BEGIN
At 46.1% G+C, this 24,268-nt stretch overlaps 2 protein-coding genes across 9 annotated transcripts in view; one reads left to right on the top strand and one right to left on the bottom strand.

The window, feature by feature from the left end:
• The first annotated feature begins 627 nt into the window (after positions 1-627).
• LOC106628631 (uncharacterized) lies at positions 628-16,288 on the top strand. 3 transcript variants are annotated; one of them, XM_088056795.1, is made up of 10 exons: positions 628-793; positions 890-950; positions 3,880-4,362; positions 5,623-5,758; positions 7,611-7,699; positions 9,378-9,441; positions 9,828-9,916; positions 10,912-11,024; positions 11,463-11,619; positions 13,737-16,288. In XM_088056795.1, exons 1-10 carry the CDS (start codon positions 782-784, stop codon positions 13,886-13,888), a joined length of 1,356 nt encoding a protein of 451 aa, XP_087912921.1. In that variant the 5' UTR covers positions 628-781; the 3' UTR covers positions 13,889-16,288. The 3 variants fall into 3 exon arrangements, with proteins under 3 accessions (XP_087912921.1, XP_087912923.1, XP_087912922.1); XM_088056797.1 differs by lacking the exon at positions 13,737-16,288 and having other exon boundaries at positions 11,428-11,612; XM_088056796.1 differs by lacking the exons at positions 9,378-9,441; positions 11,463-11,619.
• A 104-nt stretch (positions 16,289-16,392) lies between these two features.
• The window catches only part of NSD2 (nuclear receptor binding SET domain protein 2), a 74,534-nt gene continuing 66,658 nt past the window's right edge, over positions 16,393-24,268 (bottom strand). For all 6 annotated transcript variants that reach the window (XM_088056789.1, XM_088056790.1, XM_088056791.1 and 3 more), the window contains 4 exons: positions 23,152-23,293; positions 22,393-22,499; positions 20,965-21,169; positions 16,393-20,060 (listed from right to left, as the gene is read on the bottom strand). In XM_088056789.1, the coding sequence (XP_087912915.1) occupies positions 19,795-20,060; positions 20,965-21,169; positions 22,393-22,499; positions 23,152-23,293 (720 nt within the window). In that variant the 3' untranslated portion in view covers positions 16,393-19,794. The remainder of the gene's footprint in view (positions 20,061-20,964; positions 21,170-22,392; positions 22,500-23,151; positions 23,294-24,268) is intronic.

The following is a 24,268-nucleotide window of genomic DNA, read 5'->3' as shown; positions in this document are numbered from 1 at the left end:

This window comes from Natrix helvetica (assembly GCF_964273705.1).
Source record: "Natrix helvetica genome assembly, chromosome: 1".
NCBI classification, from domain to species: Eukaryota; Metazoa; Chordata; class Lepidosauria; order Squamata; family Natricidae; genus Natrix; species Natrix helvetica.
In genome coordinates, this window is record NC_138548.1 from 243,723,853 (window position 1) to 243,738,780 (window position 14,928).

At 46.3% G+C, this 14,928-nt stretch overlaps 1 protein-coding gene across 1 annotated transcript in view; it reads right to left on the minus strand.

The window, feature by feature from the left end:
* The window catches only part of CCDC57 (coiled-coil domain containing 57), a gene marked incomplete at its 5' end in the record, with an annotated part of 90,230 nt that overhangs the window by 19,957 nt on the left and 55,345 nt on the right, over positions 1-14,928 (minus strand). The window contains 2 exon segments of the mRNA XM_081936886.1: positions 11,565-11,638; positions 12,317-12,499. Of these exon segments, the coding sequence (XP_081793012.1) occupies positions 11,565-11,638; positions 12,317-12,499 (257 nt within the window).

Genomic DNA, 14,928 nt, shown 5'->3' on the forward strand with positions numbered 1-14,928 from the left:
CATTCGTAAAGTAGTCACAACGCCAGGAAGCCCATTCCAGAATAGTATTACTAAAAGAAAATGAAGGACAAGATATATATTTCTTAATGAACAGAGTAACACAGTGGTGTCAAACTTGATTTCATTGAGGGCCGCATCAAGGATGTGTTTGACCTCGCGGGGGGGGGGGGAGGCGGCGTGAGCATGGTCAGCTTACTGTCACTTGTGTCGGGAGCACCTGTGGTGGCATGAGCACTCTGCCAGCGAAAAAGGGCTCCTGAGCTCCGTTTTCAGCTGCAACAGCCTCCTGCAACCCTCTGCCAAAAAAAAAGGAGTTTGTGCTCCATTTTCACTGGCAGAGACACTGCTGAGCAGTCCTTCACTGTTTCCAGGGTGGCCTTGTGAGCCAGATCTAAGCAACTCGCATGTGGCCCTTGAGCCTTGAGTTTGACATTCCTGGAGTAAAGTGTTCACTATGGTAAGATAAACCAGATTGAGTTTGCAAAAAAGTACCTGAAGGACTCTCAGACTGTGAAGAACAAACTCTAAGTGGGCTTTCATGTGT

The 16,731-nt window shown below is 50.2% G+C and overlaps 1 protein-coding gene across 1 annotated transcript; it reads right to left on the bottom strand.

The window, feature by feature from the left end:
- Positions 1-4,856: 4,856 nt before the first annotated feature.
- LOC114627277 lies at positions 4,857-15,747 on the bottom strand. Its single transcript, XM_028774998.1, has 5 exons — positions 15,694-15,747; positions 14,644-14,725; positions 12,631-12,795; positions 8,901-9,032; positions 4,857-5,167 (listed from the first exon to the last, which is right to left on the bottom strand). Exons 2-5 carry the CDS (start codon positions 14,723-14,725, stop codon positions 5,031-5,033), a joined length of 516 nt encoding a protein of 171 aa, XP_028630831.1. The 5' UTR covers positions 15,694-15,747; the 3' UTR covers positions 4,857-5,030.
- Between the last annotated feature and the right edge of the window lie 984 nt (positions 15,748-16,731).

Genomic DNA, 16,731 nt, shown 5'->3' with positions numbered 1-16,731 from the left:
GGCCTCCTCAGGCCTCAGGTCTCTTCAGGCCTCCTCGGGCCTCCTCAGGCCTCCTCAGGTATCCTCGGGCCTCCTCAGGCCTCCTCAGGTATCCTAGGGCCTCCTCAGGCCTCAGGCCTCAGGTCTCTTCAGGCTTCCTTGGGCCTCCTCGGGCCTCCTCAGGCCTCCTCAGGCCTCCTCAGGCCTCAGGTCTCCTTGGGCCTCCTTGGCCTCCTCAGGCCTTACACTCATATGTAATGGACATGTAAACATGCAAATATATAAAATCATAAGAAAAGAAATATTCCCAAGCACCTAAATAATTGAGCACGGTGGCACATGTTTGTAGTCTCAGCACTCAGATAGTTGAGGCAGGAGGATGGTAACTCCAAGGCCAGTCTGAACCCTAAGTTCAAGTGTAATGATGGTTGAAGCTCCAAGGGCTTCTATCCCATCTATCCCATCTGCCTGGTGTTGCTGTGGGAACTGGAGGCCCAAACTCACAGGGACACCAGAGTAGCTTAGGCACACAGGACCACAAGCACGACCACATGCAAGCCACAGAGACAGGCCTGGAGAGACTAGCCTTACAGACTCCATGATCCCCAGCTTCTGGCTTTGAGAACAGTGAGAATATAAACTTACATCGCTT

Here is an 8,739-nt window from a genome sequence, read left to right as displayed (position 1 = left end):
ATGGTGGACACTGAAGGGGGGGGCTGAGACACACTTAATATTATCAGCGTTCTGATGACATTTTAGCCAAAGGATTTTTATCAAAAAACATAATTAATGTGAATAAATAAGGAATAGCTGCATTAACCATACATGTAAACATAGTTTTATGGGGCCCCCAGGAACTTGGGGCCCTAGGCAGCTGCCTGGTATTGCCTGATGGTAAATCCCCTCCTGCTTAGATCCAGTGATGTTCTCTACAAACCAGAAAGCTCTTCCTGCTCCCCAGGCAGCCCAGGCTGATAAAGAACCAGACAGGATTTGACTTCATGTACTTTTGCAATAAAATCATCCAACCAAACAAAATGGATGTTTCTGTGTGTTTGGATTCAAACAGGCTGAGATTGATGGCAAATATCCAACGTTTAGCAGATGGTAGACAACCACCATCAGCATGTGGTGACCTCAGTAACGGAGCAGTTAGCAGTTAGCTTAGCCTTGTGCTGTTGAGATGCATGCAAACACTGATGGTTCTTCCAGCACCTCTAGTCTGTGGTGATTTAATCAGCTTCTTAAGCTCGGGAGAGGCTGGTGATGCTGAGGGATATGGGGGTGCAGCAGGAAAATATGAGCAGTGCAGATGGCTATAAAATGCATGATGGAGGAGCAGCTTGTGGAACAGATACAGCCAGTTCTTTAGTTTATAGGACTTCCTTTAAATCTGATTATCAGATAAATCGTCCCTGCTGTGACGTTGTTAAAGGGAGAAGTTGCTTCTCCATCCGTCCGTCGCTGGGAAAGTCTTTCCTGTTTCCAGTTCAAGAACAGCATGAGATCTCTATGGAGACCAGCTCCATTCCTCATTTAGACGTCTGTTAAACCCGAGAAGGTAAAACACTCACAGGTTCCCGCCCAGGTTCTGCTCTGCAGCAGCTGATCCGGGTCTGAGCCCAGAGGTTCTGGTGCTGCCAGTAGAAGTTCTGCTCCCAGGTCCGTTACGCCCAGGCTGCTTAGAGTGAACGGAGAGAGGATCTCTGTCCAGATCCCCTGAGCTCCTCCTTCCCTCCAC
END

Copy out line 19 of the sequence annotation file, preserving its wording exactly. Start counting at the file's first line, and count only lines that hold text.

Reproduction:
- Positions 1-4,856: 4,856 nt before the first annotated feature.